The severity of the repression can be explained by the fact that these particular mutineers were Chinese or Egyptians whose treatment was determined by the colour of their skins. Not every mutiny was put down by a display of superior strength. This was due to one of the fundamental paradoxes of a rigidly disciplined organisation, in wartime, of which the authorities were well aware. Once men reach the point where death is familiar, fear of death has less effect. There were other restrictions on the decision to shoot: draconian methods could themselves provoke further trouble.
So whilst 'native' labour troops continued to be subdued by shooting, reforms were instituted to try to prevent further outbreaks at Etaples. The system of training was virtually abandoned. Thousands came to believe that the Etaples mutiny 'changed the whole phase of routine and "bull" from Base to Front Line'. (8)
There was a rumour that 'ringleaders of the Etaples mutiny were later shot'. (9) But we have no concrete evidence to corroborate this. Official policy was flexible. 'Men responsible for organising disaffection on a far larger scale the following winter' say Gill and Dallas, 'in both France and the Middle East, escaped without punishment at all, so threatening were the number and temper of the troops who backed them up. Equally, unfortunates who ran away from the trenches, if only for a day, were very often shot.' (10)
Whatever steps the authorities took they did not stop the rising tide of mutinies which continued throughout 1918, reaching a peak in the winter of 1918-1919. Sometimes the anger of the mutineers broke into full-scale riots, as on the night of December 9-10, 1918 'when men of the Royal Artillery stationed at Le Havre Base burnt down several depots in a riot which, in its destructiveness, outweighed anything which Etaples base had seen.' (11)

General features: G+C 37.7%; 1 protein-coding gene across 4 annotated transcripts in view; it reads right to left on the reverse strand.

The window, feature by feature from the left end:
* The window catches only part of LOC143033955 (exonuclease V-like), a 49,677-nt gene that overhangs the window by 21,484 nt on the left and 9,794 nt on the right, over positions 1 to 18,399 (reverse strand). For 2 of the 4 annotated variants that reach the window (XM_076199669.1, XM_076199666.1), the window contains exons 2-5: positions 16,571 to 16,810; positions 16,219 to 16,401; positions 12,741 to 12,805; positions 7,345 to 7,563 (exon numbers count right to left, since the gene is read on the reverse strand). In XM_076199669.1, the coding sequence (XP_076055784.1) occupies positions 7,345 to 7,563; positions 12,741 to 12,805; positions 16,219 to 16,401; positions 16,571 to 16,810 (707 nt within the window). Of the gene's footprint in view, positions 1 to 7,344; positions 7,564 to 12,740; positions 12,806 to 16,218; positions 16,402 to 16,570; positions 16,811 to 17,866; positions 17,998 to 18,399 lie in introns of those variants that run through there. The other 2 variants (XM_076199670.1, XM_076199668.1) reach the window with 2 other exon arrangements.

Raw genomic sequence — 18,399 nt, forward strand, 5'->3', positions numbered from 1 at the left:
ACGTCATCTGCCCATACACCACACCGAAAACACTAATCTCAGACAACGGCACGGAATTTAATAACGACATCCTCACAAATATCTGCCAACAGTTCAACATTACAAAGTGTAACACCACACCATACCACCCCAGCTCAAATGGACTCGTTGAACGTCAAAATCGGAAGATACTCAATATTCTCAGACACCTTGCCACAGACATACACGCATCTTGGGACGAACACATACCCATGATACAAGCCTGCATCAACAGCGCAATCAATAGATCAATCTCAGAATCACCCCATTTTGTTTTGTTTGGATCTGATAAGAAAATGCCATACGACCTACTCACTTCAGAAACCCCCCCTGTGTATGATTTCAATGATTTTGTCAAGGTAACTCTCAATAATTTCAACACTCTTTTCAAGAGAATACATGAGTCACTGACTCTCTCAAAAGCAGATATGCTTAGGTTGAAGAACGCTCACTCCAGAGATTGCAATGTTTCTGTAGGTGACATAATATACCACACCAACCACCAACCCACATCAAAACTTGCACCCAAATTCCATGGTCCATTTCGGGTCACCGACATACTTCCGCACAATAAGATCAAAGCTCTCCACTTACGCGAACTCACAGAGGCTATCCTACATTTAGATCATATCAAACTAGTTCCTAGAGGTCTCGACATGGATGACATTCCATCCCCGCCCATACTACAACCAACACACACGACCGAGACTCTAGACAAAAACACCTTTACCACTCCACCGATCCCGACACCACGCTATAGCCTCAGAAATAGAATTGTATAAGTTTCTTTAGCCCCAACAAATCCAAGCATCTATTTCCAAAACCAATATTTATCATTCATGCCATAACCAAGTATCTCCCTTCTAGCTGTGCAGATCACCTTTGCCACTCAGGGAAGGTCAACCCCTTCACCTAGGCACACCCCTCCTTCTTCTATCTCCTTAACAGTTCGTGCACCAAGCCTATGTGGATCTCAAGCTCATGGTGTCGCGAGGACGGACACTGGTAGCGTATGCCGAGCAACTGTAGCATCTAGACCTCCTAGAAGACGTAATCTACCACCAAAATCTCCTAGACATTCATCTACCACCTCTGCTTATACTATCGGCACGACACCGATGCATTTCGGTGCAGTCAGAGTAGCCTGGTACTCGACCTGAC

Taken from Mutinies by Dave Lamb
1. Gill and Dallas, op. cit., p.92
2. Quoted by Gill and Dallas, ibid. , p. 92
3. See Gill and Dallas, op. cit. , who draw attention to an affinity between the undisciplined Anzacs and the fiercely disciplined Scottish troops. The initial rioting on Sunday was sparked off by Anzac troops, contemptuous of the narrow discipline of the British Army and its social distinctions between officers and men.
4. According to Gill and Dallas the HAC detachment was composed mainly of officers and 'was the one unit on which complete reliance could be placed. Drawn from every section of society save from the working classes, the cadets were certain to stand firm. ' (op. cit. , p. 105)
5. Gill and Dallas, ibid., p. 102
6. Ibid., p. 102
7. Ibid. , p. 103. By 1918 there were some 200,000 men in the Chinese Labour Corps alone. They worked on building, road-making, even in factories. There was substantial syndicalist influence amongst them and they formed several unions. Between 1916 and 1918 they were involved in at least 25 strikes. Since the men were under military discipline these strikes in themselves constituted mutiny.
After the war, Labour Corps returnees had a profound effect in China itself. In Shanghai there was a syndicalist group called the Chinese Wartime Labourers Corps. In Canton, returnees created 26 new unions regarded as the 'first modern unions in China'. (See Nohara Shiro, 'Anarchism and the May 4th Movement', Libero International No. 3, November 1975). An interesting example of how ideas cross frontiers.
8. Quoted from a letter. Gill and Dallas, op. cit., p. 106
9. Ibid. , p. 111
10. Ibid., p. 111
11. Ibid., p. 112